Tuesday, February 19, 2013

The Effect of Retirement on Friendships

When you are single (and I believe, even when you are not) friendships can make or break the quality of your life. My friends and small family are my life-blood. And this isn’t second-best to having a significant other. It is really good on its own. Even in the rush of work-life before I retired, I made maintaining my friendships a priority for the limited time and energy that I did have.

So, one of my goals for retirement was to attend to my friendships and to widen the circle of people included in that tending. Now that I’m not racing through life, I have the time and energy to be more “there” (there is more there, there – to slightly misquote Gertrude Stein). I’m able to stay in better contact with people. And I am more available to do the coordinating and to get together for social time or to help with some task. Probably most important, I’ve had a couple friends going through some major shite. And they called me. In the daytime. And I had the energy to really listen and do some things to make circumstances a little easier.

It has also been nice to be able to connect with a few former co-workers free of the co-worker aspect. When we worked together we didn’t have (or make) time for socializing. And the mounting stresses started to get in the way of interactions.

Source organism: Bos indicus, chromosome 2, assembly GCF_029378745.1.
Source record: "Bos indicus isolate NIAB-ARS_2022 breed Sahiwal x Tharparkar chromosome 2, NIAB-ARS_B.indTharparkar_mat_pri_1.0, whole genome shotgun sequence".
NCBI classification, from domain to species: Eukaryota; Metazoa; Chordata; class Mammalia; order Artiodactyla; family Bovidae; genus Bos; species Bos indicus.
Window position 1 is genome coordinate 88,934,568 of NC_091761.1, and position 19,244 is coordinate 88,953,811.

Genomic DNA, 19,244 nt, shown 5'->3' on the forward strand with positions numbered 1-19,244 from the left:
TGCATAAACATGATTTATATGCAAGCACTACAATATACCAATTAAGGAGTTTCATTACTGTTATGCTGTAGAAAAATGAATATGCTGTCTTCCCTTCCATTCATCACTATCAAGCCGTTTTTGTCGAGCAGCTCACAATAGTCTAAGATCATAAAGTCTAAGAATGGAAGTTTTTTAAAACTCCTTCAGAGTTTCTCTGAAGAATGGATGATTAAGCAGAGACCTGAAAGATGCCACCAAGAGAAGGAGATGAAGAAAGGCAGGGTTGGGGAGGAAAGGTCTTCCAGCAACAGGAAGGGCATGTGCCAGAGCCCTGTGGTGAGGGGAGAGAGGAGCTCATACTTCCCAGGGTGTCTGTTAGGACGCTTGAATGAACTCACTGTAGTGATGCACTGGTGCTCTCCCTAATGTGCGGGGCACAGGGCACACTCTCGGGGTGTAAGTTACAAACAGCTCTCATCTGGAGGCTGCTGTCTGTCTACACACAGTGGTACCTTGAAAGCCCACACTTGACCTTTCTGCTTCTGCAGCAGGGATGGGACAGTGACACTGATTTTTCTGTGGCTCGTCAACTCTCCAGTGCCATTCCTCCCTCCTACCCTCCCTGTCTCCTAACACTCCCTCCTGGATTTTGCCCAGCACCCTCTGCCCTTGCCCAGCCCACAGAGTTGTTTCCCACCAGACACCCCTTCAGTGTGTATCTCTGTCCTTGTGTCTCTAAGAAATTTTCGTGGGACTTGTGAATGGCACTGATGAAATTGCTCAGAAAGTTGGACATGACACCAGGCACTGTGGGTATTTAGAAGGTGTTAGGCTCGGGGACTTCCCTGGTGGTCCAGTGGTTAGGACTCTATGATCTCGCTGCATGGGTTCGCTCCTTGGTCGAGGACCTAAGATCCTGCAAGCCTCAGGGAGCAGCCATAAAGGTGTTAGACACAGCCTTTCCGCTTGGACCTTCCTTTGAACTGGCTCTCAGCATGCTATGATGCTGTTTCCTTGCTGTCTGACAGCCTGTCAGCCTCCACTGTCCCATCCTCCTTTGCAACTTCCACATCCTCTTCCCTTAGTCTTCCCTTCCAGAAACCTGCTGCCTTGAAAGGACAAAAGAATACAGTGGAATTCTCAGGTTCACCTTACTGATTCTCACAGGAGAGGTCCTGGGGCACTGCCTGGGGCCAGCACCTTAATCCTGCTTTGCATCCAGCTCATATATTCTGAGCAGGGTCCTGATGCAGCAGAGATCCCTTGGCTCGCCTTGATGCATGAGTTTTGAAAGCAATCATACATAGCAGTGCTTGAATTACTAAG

I’m also developing some new friendships. Part of shifting a worldview from head-centered to more creative/intuitive is sharing time and activities with like-being people (I almost said “like-minded” and then caught myself in the contradiction). That translates into more artists and people involved in creative endeavors. Much like in my mid-twenties. In-between social work as a VISTA volunteer and law school I worked as a waitress in a cafĂ©-ish restaurant that had a cappuccino machine and daily-made-in-house croissants. "So what?" many of you are saying. Well, this what: at the time, there were only two places in Tucson that had a cappuccino machine and this was one of them. (I know you younger readers can’t imagine such a world, but in 1976 most places were a coffee wasteland.)  It was innovative. It was really fun. It was the gateway to knowing artists, which has enriched my life in many ways for decades.

So, while it sounds a bit Hallmark-ish, the effect of retirement on friendships has been really good.

It has also been illuminating. A bit about that coming up soon in a post I’m working on: I Can See Clearly Now.

1 comment:

  1. I can so relate to your discussion. Can't wait to see you in 3 weeks!